I've connected my ADS1115 to an Arduino Uno as in the diagram (Vdd - 5V, Gnd - Gnd, SDA/SCL - SDA/SCL), all powered from the USB on a PC, with A0-3 unconnected, and am getting readings of around 3000 (i.e. 3000/65535 on 5V supply = 0.23V) from all four analog pins. Then if I connect them to 3.3V output on the arduino they give me only 17625 (i.e. 1.34V) i.e. about 40% of the full range I expected. If I try with a seperate 5V supply, it's still the same problem. Why is this?

P.S. sorry the code format below isn't very good, but basically it reads the four pins by
int16_t V1 = ads.readADC_SingleEnded(PIN).

enter image description here

#define SHELLPTPIN 2
#define SPAREPIN 3
#include < Wire.h >
#include < Adafruit_ADS1015.h >

Adafruit_ADS1115 ads(0x48);  //16 bit ADC add-on for arduino for better temperature resolution
float Voltage = 0.0;

void setup(void)

void loop(void)
    int16_t V1;
    int16_t V2;
    int16_t V3;
    int16_t V4;
    long cumV1;
    long cumV2;
    long cumV3;
    long cumV4;
    float avgV1;
    float avgV2;
    float avgV3;
    float avgV4;

    //take readings of voltages between resistor and thermsitor
    int i=0;

    while(i<6) {
        V1 = ads.readADC_SingleEnded(THERMISTORPIN1); //5 readings to allow the arduino capacitors to equalize with the pin voltage, to increase accuracy
        V2 = ads.readADC_SingleEnded(THERMISTORPIN2);
        V3 = ads.readADC_SingleEnded(SHELLPTPIN);
        V4 = ads.readADC_SingleEnded(SPAREPIN);

    while(6<=i && i<16) {
        cumV1+= ads.readADC_SingleEnded(THERMISTORPIN1);  //multiple measurements from which to take an average, to increase precision
        cumV2+= ads.readADC_SingleEnded(THERMISTORPIN2);
        cumV3+= ads.readADC_SingleEnded(SHELLPTPIN);
        cumV4+= ads.readADC_SingleEnded(SPAREPIN);


    //print out information to serial monitor on laptop
    Serial.print(" ");
    Serial.print(" ");
    Serial.print(" ");
    Serial.print(" ");
    Serial.print(" ");
    Serial.print(" ");
    Serial.print(" ");
  • first off, single ended readings are only 15 bit. secondly, providing 3.3v will limit the measurement to 3.3v; 66% of 5v.
    – dandavis
    Feb 15, 2018 at 12:34

1 Answer 1


Your readings are correct because you have the default gain set. You have incorrectly assumed that you can convert the ADC reading from your 16-bit ADC to Volts by dividing by 2^16 - 1. Your ADC has gain settings to have more accurate readings for certain voltage intervals. If we look at the example sketch, we see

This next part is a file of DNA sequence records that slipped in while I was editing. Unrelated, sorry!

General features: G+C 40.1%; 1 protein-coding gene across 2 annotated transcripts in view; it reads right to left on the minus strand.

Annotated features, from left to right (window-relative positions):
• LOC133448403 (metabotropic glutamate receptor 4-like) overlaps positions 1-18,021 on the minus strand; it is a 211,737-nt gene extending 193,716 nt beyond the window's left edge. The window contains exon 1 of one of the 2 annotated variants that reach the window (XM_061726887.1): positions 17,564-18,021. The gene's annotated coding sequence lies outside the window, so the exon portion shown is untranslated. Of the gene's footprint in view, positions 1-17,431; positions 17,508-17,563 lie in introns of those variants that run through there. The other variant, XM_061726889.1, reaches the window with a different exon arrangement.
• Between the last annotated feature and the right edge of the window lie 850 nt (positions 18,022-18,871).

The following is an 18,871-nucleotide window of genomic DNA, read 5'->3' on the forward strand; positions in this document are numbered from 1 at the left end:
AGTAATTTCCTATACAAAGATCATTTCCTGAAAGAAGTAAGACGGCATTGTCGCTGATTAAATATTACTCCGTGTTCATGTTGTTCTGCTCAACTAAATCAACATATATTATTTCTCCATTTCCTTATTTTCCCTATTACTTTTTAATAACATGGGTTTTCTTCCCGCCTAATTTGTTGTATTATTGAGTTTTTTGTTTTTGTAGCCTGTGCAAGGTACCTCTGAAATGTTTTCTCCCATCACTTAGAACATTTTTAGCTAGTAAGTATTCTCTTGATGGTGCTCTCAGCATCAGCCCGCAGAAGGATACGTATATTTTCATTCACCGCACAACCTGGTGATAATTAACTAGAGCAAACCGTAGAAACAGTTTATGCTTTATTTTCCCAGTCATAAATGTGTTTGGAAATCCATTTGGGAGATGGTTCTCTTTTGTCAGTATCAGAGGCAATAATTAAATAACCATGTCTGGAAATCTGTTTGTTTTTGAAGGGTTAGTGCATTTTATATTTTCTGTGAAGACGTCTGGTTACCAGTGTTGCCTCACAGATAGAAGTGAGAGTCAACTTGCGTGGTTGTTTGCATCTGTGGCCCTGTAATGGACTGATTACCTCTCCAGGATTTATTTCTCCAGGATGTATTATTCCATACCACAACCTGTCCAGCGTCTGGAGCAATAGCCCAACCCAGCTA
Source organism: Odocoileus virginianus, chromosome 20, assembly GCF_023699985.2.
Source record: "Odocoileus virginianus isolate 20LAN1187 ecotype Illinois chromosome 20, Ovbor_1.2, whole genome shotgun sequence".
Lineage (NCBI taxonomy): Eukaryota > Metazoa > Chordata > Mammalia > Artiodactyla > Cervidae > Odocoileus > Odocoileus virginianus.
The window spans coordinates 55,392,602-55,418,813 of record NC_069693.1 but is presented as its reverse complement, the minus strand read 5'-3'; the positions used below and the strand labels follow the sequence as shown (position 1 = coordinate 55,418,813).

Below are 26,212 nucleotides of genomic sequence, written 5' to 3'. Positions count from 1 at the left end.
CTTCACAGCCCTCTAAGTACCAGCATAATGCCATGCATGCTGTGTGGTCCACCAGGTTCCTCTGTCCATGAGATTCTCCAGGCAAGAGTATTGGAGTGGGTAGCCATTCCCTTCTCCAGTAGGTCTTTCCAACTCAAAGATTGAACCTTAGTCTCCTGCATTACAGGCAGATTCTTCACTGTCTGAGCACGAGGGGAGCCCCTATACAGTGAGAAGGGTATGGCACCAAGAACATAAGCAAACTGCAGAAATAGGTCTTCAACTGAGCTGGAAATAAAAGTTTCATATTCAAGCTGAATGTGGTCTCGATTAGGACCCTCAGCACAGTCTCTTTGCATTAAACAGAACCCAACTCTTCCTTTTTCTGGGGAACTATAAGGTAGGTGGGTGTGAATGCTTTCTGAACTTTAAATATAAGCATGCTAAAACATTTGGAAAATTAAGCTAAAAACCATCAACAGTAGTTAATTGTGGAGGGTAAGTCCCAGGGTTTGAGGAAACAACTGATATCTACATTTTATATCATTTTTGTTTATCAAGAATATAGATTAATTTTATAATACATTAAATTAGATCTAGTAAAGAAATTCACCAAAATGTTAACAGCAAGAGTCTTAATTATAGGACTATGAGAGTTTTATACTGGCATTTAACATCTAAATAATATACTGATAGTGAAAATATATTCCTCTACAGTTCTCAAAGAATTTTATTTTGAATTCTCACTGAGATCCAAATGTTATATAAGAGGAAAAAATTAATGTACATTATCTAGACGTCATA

void setup(void) 

  Serial.println("Getting single-ended readings from AIN0..3");
  Serial.println("ADC Range: +/- 6.144V (1 bit = 3mV/ADS1015, 0.1875mV/ADS1115)");

  // The ADC input range (or gain) can be changed via the following
  // functions, but be careful never to exceed VDD +0.3V max, or to
  // exceed the upper and lower limits if you adjust the input range!
  // Setting these values incorrectly may destroy your ADC!
  //                                                                ADS1015  ADS1115
  //                                                                -------  -------
  // ads.setGain(GAIN_TWOTHIRDS);  // 2/3x gain +/- 6.144V  1 bit = 3mV      0.1875mV (default)
  // ads.setGain(GAIN_ONE);        // 1x gain   +/- 4.096V  1 bit = 2mV      0.125mV
  // ads.setGain(GAIN_TWO);        // 2x gain   +/- 2.048V  1 bit = 1mV      0.0625mV
  // ads.setGain(GAIN_FOUR);       // 4x gain   +/- 1.024V  1 bit = 0.5mV    0.03125mV
  // ads.setGain(GAIN_EIGHT);      // 8x gain   +/- 0.512V  1 bit = 0.25mV   0.015625mV
  // ads.setGain(GAIN_SIXTEEN);    // 16x gain  +/- 0.256V  1 bit = 0.125mV  0.0078125mV


Your ADC has a default gain of 2/3, or 0.1875mV per count. You say when you connect 3.3V to the pin, you get a reading of 17625. Thus we have

17625 * 0.1875 / 1000.0 [V]
= 3.3046875 [V]

Which is a correct reading. A reading on a floating pin (nothing attached) is irrelevant. Use the correct factors from above to convert your read ADC value to voltage.

Side note: In line


You have the float avgV1 on the left and cumV1 (a long) divided by 10 on the right; this will do a integer division. Make sure to divide by 10.0f if you want a floating point average.

Side note 2:

These factors do make sense. If you apply positive 6.144V on the 2/3rd gain setting, you will read the maximum positive value of a int16_t, i.e. 2^15-1 = 32767 (solve above formula for the count). If you apply -6.144V, you get -32768; thus the full 16-bit number space is used. On differnt gain settings it analogous.

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